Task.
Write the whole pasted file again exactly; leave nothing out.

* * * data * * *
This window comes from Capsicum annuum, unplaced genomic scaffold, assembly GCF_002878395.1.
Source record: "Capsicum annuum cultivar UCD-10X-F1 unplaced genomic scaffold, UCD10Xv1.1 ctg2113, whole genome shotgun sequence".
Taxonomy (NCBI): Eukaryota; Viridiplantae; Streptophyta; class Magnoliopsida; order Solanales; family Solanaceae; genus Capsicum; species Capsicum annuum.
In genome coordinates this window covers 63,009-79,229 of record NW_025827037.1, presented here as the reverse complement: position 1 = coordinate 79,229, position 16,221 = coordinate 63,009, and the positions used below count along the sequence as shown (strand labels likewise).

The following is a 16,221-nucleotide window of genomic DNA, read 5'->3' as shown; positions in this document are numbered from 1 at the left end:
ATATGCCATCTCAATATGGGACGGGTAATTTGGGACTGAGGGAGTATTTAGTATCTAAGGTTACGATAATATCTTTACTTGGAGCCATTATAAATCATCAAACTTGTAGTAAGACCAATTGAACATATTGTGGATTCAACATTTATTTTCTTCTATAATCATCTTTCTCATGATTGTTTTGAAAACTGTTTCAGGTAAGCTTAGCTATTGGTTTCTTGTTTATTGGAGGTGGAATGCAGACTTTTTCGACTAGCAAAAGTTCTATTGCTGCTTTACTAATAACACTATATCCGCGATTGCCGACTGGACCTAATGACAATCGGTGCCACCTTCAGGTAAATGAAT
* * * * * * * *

This window comes from Capsicum annuum, unplaced genomic scaffold, assembly GCF_002878395.1.
Source record: "Capsicum annuum cultivar UCD-10X-F1 unplaced genomic scaffold, UCD10Xv1.1 ctg2113, whole genome shotgun sequence".
Taxonomy (NCBI): Eukaryota; Viridiplantae; Streptophyta; class Magnoliopsida; order Solanales; family Solanaceae; genus Capsicum; species Capsicum annuum.
In genome coordinates this window covers 63,009-79,229 of record NW_025827037.1, presented here as the reverse complement: position 1 = coordinate 79,229, position 16,221 = coordinate 63,009, and the positions used below count along the sequence as shown (strand labels likewise).

The following is a 16,221-nucleotide window of genomic DNA, read 5'->3' as shown; positions in this document are numbered from 1 at the left end:
ATATGCCATCTCAATATGGGACGGGTAATTTGGGACTGAGGGAGTATTTAGTATCTAAGGTTACGATAATATCTTTACTTGGAGCCATTATAAATCATCAAACTTGTAGTAAGACCAATTGAACATATTGTGGATTCAACATTTATTTTCTTCTATAATCATCTTTCTCATGATTGTTTTGAAAACTGTTTCAGGTAAGCTTAGCTATTGGTTTCTTGTTTATTGGAGGTGGAATGCAGACTTTTTCGACTAGCAAAAGTTCTATTGCTGCTTTACTAATAACACTATATCCGCGATTGCCGACTGGACCTAATGACAATCGGTGCCACCTTCAGGTAAATGAAT